For local arborists, an effort to preserve trees through relocation


Lauren Ussery

Jim Carse, The University's urban forester, and Michael Embesi, Arborist of the city of Austin, work to preserve trees by relocationg them for construction sites. The two often rely on eachother's professional opinions when working on projects. 

Julia Brouillette

Jim Carse went from climbing trees as a Boy Scout to preserving and moving trees as the University’s assistant manager of urban forestry. 

With his team of four arborists, Carse helps manage and maintain the trees on the main campus as well as on several other UT properties, such as the Pickle Research Campus. 

“It’s a fun job,” Carse said. “I like working with the students and teaching people about trees. I’ve always loved that.” 

Carse is currently involved in the process of transporting 12 trees from the grounds where the Dell Medical School will stand in 2016. 

“There are a lot of trees that exist there now that need to either be cut down or moved, and we’ve chosen to move as many as we can,” Carse said.

Roughly 50 trees have been relocated throughout campus in the past 15 years, according to Carse. Each of the 12 trees being moved will stay on campus.

“It’s a big process to move big trees,” Carse said. “But the University is and has been very dedicated, both with support and funding, to try and save trees, so we’re excited about it.” 

A crew excavates the trees, which are supported by metal pipes and lifted by crane onto a truck for transportation. Carse said he is able to hire private companies to help with tree maintenance, if necessary. 

“We have about 5,000 trees on main campus,” Carse said. “We hire out contractors to do some of our bigger pruning jobs.” 

Since the University is state-owned property, the City of Austin’s tree ordinances do not apply to trees on campus, but Carse said the University still follows the ordinances as closely as possible.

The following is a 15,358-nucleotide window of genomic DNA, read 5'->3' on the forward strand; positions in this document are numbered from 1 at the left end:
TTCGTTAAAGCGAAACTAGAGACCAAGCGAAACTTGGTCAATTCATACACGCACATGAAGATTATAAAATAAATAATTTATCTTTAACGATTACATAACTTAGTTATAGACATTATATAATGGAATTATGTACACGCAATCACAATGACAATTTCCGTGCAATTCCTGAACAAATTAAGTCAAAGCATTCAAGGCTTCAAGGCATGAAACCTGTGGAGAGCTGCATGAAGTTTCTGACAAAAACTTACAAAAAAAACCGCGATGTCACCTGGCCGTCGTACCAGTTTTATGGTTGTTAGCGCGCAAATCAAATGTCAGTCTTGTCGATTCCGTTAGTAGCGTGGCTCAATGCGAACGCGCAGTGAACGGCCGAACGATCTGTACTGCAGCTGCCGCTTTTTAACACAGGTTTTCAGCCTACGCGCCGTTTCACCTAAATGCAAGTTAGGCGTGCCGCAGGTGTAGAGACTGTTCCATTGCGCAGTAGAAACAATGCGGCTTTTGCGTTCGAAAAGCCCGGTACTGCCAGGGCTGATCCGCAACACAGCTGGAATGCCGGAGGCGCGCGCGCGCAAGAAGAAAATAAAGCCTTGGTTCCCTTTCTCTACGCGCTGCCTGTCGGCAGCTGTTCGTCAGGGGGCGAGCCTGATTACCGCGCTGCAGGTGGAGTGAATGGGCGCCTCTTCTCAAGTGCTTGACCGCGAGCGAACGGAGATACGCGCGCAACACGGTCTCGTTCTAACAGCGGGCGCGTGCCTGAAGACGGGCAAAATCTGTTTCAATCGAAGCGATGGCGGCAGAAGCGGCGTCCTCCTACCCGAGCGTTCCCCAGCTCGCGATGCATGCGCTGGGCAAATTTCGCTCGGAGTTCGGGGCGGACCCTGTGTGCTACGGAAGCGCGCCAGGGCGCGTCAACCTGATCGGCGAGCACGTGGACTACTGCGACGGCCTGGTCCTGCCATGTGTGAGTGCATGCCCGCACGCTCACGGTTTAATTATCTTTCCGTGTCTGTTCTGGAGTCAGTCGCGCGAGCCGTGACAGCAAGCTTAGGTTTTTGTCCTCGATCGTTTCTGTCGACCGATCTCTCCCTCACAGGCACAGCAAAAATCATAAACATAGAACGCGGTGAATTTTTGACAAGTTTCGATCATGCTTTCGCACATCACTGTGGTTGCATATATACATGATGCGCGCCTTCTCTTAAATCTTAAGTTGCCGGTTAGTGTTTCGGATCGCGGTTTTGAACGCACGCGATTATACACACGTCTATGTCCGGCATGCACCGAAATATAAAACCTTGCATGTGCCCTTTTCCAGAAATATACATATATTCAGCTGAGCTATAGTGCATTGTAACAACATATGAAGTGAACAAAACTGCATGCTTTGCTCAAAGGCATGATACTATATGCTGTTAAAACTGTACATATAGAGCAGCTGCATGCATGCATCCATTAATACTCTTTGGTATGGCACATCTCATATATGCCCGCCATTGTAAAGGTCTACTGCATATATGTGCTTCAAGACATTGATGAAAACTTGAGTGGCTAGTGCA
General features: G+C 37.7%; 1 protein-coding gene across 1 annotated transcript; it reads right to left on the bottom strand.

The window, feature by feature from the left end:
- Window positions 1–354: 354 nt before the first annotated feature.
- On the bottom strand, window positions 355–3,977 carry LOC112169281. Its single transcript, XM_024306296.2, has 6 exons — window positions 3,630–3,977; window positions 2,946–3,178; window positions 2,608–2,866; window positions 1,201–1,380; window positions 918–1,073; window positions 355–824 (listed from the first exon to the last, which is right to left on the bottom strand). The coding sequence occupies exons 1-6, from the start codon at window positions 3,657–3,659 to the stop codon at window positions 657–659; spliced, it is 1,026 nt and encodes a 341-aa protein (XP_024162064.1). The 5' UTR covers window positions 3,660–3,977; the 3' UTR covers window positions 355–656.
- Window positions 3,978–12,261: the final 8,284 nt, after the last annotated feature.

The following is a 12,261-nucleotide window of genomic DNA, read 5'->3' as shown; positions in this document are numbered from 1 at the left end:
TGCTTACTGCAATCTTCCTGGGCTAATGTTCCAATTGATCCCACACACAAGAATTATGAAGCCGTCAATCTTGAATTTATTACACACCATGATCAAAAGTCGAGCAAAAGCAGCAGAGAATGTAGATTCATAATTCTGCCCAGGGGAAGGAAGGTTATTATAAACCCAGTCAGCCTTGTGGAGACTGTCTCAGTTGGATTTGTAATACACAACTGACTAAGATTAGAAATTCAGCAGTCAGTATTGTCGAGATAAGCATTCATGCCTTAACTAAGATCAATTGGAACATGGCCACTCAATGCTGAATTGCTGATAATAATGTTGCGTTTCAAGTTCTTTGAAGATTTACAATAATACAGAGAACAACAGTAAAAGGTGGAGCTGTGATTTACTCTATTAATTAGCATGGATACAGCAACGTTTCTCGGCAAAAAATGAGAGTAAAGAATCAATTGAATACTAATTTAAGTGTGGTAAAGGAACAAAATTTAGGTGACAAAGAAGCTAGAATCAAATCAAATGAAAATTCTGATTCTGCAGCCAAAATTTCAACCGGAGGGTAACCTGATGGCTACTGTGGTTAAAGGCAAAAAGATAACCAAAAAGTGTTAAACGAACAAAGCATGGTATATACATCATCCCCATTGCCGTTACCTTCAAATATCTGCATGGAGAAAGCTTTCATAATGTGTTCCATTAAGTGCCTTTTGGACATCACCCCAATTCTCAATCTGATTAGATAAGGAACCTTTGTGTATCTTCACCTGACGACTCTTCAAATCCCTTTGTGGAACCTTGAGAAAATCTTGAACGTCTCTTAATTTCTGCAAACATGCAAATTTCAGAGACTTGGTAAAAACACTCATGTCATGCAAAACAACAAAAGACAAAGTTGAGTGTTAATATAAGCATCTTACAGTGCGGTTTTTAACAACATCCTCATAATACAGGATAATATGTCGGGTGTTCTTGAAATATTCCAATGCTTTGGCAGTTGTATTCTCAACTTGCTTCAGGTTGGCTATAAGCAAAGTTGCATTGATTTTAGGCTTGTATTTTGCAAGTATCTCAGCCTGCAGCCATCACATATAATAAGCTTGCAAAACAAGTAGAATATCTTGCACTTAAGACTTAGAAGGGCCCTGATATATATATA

“We want to be a good example to our neighbors and to the community,” Carse said. “That’s why the University has kind of gone out of its way to preserve some of these big trees.” 

Michael Embesi, the City of Austin arborist, manages trees that stand outside campus but within Austin. Embesi said he works closely with Carse when trees on the edges of campus are in question.

“There are times that we share responsibilities on certain projects, and there are times that we rely on each other for our professional opinions,” Embesi said. “We’ll call one another in those situations.” 

According to Embesi, Austin stands out among other cities for its commitment to preserving trees. 

“I’m very honored to work in a city that holds such high value to the natural environment,” Embesi said. 

Embesi works with other arborists to issue permits to development companies and residents. These permits allow tree removal or construction near a specific tree.

“The city arborist is required to assess impacts to [Austin’s] trees, which could include the outright removal of the tree, or it could include requests to build close to that tree,” Embesi said. 

Trees offer numerous social and environmental benefits, according to Embesi. 

“Trees benefit us environmentally, but they also bring an incredible value to us socially because of that comfort level that those trees bring to our communities,” Embesi said.